Elon Musk Reveals SpaceX Landing Barge

Perhaps unimpressed with the weekend’s college football lineup, Elon Musk took to Twitter once again on Saturday, this time to reveal the landing barge SpaceX has commissioned for construction in Louisiana, as well as to provide a little more insight on how it may be used.

First came a confirmation that the next Falcon 9, which is scheduled to launch the CRS-5 Dragon spacecraft to the International Space Station on December 16th, will be equipped with steerable grid fins:


And then the payoff:

Even more intriguing than the ridiculously cool “X marks the spot” graphics adorning the barge’s deck was a subsequent tweet

While the SpaceX founder did not specifically confirm that the barge will be in place for the upcoming flight, the timing of the release certainly suggests as much.  What is particularly noteworthy however, is the last line, “Will allow refuel & rocket flyback in future.”

SpaceX apparently intends to solve the challenge of maintaining sufficient propellant for the “rocket back” maneuver by breaking the journey into two steps, with the first being a landing at sea close to the vehicle’s normal flight path. The second leg, a controlled flight off the barge and back to land could then take place under ideal timing and conditions not tied to the specific demands of the initial launch.

In light of recent events; the OSC Antares failure, the Virgin Galactic disaster and SpaceX’s own loss of a first stage test article in Texas, it would hardly be surprising if neither NASA, the Air Force nor the FAA were inclined to be in a hurry to fast-track propulsive return all the way to Cape Canaveral. Employing the barge neatly avoids that problem in the short run, even as the upcoming series of tests at Spaceport America in New Mexico will give SpaceX the opportunity to demonstrate the capability to everyone’s satisfaction.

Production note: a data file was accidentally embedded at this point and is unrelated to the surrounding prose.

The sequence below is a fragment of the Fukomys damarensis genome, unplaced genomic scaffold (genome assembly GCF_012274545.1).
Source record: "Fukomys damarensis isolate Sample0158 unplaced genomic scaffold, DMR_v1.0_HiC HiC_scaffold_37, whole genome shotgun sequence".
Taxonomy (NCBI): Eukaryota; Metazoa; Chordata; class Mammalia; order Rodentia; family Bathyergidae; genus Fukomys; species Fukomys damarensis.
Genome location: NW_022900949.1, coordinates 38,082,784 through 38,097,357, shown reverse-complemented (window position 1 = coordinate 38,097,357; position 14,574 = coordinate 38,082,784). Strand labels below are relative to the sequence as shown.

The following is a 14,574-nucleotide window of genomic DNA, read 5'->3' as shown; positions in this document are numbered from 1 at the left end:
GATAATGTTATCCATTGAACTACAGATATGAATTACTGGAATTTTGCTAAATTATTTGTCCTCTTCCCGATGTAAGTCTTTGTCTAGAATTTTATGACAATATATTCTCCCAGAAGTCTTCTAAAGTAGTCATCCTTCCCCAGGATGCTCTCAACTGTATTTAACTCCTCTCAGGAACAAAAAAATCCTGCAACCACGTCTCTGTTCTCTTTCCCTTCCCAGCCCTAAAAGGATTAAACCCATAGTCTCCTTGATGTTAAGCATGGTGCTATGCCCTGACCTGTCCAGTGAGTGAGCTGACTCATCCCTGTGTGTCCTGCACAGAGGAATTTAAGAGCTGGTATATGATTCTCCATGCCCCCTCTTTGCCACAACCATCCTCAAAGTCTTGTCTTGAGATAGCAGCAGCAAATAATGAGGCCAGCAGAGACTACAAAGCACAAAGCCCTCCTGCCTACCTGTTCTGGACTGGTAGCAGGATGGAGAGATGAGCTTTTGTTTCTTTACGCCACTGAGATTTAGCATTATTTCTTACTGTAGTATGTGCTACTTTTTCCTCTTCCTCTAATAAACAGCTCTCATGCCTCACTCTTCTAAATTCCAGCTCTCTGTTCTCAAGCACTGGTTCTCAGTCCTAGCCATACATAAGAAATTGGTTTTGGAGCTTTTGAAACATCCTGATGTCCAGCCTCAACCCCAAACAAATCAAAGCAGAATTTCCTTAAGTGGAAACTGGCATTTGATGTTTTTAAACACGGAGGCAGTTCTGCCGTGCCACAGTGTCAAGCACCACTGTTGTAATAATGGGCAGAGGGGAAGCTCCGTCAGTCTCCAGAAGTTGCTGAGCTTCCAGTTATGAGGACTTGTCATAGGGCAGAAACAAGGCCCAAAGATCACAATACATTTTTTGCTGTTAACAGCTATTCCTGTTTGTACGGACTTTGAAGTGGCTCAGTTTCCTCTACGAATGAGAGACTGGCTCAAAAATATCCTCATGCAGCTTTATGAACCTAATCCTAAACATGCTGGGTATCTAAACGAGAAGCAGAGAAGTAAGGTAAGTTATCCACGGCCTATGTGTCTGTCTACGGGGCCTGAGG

Posted in: SpaceX

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5 Comments on "Elon Musk Reveals SpaceX Landing Barge"

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  1. Robert Clark says:

    Thanks for that. Pretty cool. Imagine the effect on the launch industry if they are able to make that landing safely. Imagine the even greater effect if they are able to successfully launch that same stage later.

    Bob Clark

  2. Ultra-cool. The grid-fins were tested on the Falcon 9R-Dev1 test vehicle (the one that self-destructed over MacGregor last August). Use of them here seems to indicate that the grid fins have been exonerated as a cause of that crash. This should save a lot of thruster propellant, making a pinpoint landing that much more likely.

  3. After rotating and eliminating perspective, it appears that the actual width of the landing platform is 150′ and not 170′ as tweeted by Musk. Assuming the dimensions of the underlying barge are correct (100′ x 300′), which matches the aspect ratio seen in the photo perfectly, the rectangular landing area is 212′ x 150′.excluding fore and aft extensions.

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